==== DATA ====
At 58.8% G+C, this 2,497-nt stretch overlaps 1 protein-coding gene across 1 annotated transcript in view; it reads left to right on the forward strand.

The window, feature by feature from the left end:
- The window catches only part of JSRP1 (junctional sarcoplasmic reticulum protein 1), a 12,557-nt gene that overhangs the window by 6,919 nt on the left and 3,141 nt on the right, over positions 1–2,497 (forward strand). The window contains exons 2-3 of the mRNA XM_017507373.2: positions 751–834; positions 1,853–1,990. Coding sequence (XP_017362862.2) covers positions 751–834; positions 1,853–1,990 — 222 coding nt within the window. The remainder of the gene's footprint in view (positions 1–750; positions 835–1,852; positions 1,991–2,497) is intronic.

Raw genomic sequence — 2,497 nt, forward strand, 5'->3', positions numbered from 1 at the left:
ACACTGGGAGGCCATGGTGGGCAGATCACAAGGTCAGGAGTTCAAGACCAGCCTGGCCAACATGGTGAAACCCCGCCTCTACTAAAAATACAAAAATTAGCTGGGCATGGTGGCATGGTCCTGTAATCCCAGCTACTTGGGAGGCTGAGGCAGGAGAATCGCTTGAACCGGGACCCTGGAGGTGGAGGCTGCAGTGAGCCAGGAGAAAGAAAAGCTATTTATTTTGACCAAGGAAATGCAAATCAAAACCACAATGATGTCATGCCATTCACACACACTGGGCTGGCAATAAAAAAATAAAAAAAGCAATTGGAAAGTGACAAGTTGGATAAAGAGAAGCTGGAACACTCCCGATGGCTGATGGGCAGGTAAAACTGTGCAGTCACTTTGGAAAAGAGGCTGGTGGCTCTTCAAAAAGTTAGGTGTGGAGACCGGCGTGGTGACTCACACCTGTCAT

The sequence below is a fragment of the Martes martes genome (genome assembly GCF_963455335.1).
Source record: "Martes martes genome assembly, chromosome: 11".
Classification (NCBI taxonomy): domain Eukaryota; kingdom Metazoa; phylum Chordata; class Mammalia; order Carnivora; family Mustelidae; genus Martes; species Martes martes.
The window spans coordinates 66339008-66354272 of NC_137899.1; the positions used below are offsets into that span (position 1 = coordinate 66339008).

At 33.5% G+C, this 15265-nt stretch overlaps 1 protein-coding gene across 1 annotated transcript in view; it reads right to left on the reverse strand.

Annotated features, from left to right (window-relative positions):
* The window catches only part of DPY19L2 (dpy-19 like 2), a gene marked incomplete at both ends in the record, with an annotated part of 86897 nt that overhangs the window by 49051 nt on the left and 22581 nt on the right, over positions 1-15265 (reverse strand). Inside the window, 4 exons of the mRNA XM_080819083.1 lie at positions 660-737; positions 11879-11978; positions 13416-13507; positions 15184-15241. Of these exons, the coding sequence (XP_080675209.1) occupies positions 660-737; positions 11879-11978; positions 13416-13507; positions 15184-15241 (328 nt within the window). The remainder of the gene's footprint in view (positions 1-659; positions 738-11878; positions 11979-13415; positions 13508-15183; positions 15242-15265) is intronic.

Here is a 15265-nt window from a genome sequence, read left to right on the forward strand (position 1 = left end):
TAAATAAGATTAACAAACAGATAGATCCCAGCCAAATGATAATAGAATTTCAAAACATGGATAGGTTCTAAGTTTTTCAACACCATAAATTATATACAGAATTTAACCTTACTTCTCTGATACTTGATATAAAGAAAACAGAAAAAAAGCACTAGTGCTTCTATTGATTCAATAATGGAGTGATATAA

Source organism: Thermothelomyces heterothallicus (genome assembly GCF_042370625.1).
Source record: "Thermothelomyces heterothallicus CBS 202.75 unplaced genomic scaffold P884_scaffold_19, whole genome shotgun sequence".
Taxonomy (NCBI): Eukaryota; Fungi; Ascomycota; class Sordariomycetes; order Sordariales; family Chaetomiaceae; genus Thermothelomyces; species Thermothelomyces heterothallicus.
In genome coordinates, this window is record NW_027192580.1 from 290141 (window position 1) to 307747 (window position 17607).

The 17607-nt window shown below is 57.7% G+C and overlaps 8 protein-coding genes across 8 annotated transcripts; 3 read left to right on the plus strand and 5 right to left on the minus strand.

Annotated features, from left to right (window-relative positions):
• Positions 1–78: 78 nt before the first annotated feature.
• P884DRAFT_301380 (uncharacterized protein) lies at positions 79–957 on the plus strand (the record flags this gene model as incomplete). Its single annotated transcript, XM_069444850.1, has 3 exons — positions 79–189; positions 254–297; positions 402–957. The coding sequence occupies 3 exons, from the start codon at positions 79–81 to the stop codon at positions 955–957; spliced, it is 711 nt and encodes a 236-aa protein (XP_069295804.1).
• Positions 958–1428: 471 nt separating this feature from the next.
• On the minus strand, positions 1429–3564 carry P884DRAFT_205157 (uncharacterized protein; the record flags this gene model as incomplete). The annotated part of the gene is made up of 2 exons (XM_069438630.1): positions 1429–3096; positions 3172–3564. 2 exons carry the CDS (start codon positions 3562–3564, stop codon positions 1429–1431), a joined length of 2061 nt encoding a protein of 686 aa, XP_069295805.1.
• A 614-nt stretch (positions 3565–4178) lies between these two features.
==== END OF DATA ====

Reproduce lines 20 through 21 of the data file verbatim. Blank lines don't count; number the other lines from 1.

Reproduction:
Annotated features, from left to right (window-relative positions):
• Positions 1–78: 78 nt before the first annotated feature.